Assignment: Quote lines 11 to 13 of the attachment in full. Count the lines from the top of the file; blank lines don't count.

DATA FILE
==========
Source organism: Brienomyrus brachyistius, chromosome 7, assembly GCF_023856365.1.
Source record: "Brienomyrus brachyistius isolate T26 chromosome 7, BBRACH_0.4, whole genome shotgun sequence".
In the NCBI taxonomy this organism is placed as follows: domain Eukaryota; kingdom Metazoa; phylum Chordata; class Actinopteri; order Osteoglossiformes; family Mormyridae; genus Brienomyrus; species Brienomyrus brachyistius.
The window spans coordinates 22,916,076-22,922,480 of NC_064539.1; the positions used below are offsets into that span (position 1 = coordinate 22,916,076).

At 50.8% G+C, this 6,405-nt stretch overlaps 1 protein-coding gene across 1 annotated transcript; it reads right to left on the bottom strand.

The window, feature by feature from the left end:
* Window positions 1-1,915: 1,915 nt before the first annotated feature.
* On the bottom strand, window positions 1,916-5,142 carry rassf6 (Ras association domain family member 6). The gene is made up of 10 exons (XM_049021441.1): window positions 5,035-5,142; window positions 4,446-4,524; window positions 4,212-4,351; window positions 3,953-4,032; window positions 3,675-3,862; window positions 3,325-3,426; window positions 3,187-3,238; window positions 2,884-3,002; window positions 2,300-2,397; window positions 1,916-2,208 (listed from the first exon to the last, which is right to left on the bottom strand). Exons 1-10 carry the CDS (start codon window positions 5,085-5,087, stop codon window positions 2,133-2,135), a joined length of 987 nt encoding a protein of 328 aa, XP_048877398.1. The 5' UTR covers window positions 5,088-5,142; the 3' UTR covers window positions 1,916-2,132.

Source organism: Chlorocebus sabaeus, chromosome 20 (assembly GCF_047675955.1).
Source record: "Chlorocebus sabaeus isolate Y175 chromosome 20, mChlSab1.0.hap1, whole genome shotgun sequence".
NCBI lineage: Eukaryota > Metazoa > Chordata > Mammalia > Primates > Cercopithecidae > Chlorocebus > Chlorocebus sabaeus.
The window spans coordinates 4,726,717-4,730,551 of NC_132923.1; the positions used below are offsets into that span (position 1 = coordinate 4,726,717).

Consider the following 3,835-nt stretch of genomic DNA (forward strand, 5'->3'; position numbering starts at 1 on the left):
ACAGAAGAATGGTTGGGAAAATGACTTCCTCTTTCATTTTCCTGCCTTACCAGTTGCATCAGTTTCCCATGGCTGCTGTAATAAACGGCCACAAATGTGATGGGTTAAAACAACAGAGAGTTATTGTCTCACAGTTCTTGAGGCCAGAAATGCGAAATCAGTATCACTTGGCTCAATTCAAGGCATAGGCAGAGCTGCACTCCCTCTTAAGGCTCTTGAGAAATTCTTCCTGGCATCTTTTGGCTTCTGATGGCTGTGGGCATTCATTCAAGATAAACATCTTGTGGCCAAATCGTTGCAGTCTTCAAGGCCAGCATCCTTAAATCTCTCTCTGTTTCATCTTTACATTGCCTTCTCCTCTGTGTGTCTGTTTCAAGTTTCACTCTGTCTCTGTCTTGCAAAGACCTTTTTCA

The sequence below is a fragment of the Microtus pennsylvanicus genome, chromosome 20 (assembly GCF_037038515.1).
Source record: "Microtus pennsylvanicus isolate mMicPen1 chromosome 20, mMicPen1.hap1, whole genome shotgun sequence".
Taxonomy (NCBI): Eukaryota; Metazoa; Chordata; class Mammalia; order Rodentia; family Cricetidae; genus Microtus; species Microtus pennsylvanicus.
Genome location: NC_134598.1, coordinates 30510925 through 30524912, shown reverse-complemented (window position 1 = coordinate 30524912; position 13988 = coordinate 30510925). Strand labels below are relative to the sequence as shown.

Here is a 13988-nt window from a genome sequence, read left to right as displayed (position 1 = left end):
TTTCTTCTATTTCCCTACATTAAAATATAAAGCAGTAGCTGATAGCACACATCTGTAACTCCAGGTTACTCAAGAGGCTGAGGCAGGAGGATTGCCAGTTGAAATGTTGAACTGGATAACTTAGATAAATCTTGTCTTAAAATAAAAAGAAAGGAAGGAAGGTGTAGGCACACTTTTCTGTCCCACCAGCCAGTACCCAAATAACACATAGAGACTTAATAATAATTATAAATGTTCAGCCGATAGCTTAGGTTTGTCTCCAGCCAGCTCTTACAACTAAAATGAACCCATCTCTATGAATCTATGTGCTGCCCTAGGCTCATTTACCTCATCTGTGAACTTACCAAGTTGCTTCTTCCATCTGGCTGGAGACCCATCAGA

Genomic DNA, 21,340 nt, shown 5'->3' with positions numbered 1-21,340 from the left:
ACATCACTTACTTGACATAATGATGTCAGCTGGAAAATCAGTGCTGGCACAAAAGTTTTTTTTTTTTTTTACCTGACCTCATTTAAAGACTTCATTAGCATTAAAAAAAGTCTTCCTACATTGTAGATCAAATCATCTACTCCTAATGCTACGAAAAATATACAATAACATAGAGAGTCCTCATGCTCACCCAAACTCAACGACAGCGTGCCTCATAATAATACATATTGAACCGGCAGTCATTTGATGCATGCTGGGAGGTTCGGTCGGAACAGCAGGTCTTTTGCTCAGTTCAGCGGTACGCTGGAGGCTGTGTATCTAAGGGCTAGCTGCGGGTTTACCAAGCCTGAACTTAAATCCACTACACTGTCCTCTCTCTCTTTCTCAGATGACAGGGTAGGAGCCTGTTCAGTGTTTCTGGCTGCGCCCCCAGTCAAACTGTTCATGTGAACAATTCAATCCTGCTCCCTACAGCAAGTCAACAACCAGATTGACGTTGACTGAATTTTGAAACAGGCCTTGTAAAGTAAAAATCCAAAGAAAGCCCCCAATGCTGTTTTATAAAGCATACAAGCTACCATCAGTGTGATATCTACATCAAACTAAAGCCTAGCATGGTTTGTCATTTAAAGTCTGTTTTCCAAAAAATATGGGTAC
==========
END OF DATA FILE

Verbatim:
NCBI lineage: Eukaryota > Metazoa > Chordata > Mammalia > Primates > Cercopithecidae > Chlorocebus > Chlorocebus sabaeus.
The window spans coordinates 4,726,717-4,730,551 of NC_132923.1; the positions used below are offsets into that span (position 1 = coordinate 4,726,717).

Consider the following 3,835-nt stretch of genomic DNA (forward strand, 5'->3'; position numbering starts at 1 on the left):